Again, we appreciate you had concerns about the item and we thank you for your interest in Radio New Zealand and for drawing this matter to our attention.

George Bignell

Complaints Coordinator

Here is my original complaint to Radio New Zealand

Letter to Radio New Zealand


Dear Mr. Edwards.

I wish to register with you my strong distaste for the coverage of Radio NZ’s coverage of the calving of the Larsen C ice shelf in Antarctica which came some hours after other media covered it.

The print media correctly reflected the fact that there is some disagreement over the nature of this phenomenon

"Some climate scientists believe the warming in the region was at least in part a consequence of human-caused climate change, while others have disputed that, seeing a large role for natural variability — and noting that icebergs have been breaking away from ice shelves for many millions of years. But the two camps agree that the breakup of ice shelves in the peninsula region may be a preview of what is in store for the main part of Antarctica as the world continues heating up as a result of human activity»

One of these people saying this calving is related to planetary warming is glaciologist Dr. Eric Rignot of NASA.

Glaciologist Professor Eric Rignot previously described the potential loss of the ice sheets, which make up the Antarctic continent, as being "like an eggshell that became too thin".

"It's not going to melt away. It's going to fracture," he said.

"It's going to reach a limit beyond which it is not stable.»

The Radio New Zealand piece was deeply biased as it created the impression that there is a consensus that this phenomenon is NOT CAUSED BY CLIMATE CHANGE, something that could not be further from the case.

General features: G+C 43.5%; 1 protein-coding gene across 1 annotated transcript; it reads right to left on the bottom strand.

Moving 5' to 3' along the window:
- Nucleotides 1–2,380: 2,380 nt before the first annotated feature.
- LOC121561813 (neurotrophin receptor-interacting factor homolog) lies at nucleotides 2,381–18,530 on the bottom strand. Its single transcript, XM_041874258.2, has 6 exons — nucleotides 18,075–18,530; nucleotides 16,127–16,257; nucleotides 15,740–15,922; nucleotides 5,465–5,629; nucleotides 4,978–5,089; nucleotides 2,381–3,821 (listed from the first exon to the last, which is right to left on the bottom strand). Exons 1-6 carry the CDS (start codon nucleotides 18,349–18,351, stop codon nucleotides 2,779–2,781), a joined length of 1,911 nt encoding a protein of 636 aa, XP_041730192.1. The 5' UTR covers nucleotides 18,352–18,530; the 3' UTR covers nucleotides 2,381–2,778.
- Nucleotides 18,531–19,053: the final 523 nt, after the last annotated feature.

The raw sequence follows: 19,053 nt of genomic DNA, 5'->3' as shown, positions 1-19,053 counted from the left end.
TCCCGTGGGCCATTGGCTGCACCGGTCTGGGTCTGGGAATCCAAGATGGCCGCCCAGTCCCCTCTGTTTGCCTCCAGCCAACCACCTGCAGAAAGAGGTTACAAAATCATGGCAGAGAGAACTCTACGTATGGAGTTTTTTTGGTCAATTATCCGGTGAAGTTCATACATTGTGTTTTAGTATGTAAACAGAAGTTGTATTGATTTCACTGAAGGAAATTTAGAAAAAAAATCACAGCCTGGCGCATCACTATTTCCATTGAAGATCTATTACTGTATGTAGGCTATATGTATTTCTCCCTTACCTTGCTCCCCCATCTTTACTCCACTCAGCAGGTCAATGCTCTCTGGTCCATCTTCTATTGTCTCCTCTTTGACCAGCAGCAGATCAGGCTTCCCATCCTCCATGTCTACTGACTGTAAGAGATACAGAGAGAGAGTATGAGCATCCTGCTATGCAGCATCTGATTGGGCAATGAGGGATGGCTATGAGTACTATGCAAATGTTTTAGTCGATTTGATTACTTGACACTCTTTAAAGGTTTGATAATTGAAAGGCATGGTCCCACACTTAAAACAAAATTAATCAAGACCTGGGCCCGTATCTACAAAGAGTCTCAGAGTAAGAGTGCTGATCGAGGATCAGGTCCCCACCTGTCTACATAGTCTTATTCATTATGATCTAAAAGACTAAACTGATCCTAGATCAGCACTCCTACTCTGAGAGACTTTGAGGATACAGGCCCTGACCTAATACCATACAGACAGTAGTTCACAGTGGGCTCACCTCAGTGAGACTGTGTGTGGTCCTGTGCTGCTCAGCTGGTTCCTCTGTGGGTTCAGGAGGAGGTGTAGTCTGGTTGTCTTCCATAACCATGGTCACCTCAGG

It is my understanding that in the case of controversy like this BOTH sides of the argument should be given equal status.

Instead I find it hard to escape the impression that your coverage on this (and prior to this) is government-led propaganda to softpeddle the impacts of climate change and to pull the wool over the eyes of the public.

RNZ, as a public broadcaster has a responsibility to inform its listeners and not to "manufacture consent» for the National governments refusal to take any action on something that is a dire emergency.

One way to redress this egregious imbalance would be to invite comment from someone of Dr. Rignot’s stature,

Unless I detect an attempt to correct this bias I shall take a case to the Broadcasting Standards Authority on the grounds of bias and a failure to present both sides of the argument.

Your sincerely,
Robin Westenra

As a postscript, here is the interview of Eric Rignot with Radio NZ

Professor Eric Rignot: The Tale Told by Polar Ice Sheets

From Saturday Morning, 10:05 am on 25 February 2017 

The Riiser-Larsen Ice Shelf in AntarcticaThe Riiser-Larsen Ice Shelf in Antarctica Photo: NASA

Professor Eric Rignot has been in New Zealand to give the S.T Lee Lecture on future sea-level rise from warming of the polar ice sheets at Victoria University.